Flowers for Algernon Progress Report 11
After much deliberation, Charlie finally asks Alice Kinnian out to a movie and dinner to celebrate his promotion at work. Strongly attracted to his beautiful teacher, Charlie feels painfully nervous throughout the movie. Miss Kinnian admires Charlie's progress and potential, but she still worries that Charlie may be hurt in the end. Charlie tries to express his intense attraction, but he fumbles like a clumsy adolescent. Male-female relationships confuse him, and he feels rejected when Alice avoids his romantic advances. Though disappointed, Charlie resolves to give Alice a good-night kiss on their next date. Charlie's sexual feelings for Alice reappear in his dreams; pleasant visions of kisses and caresses soon warp into a bloody nightmare about a knife. Free association allows Charlie to remember how he was punished for peeking into the bathroom keyhole during his sister's bath as a child.
At Donner's Bakery, Charlie makes the astonishing discovery that Gimpy has been stealing from Mr. Donner by undercharging regular customers and splitting the remaining balance, keeping half and giving the other half to the customer. Emotionally conflicted, Charlie does not know whether to expose Gimpy or to overlook the theft. Mr. Donner deserves the truth, yet Gimpy has a family to support and Charlie does not want Gimpy to lose his job. Even worse, Charlie realizes that Gimpy used him as a tool in the theft during deliveries; Charlie had been made an unwitting accomplice. Charlie brings his moral dilemma to Alice, but she advises him to follow his own instincts. Finding a compromise, Charlie corners Gimpy and hints that he knows of Gimpy's cheating. If Gimpy stops, Mr. Donner will never have to know. Gimpy grudgingly complies.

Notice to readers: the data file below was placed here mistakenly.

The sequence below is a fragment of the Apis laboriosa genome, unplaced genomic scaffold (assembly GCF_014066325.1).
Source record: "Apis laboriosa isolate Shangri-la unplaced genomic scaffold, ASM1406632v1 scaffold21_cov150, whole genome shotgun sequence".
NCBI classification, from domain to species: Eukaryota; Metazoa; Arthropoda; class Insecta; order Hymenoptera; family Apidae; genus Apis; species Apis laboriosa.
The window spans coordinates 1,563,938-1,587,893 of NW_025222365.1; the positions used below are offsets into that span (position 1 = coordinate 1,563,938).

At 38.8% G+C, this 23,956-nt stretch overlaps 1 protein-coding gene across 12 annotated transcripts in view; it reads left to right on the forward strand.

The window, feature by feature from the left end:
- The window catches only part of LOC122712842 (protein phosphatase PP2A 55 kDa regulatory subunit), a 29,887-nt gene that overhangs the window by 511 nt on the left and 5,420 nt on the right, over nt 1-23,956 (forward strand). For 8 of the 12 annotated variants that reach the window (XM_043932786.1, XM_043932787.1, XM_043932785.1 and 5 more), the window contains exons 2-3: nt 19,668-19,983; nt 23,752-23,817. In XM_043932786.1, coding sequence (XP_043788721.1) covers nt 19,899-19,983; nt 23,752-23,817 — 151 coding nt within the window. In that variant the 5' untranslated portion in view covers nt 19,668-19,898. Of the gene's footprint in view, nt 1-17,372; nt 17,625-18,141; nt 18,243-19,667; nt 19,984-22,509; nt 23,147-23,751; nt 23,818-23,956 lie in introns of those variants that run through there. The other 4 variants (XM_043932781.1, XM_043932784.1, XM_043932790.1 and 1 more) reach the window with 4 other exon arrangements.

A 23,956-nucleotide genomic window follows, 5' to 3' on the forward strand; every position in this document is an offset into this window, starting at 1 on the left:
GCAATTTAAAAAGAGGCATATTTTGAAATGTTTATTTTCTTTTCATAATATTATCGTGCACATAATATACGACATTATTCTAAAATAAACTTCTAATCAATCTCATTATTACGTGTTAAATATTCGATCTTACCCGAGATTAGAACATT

Charlie's mind surpasses normal intelligence. It takes him merely seconds to absorb complex Calculus and ancient languages, and he now views students and professors in the college cafeteria as childish and elementary. Even Alice Kinnian seems less like a goddess in Charlie's estimation. Attending a concert in Central Park with Alice, Charlie again feels ill at the first signs of intimacy. He panics and imagines that someone is watching him. During therapy, Dr. Strauss explains these hallucinations as signs that Charlie is still an adolescent; he is sexually immature and not yet ready for a relationship.
Afraid of Charlie's unexplained intellectual boom, Charlie's agitated coworkers force Mr. Donner to fire him from the bakery. Devastated, Charlie realizes that, "It had been all right as long as they could laugh at me and appear clever at my expense, but now they were feeling inferior to the moron. I began to see that by my astonishing growth I had made them shrink and emphasized their inadequacies. I had betrayed them, and they hated me for it." PR 10, pg. 74 Alice tries to comfort Charlie, but nausea and painful childhood memories prevent Charlie from enjoying their physical closeness.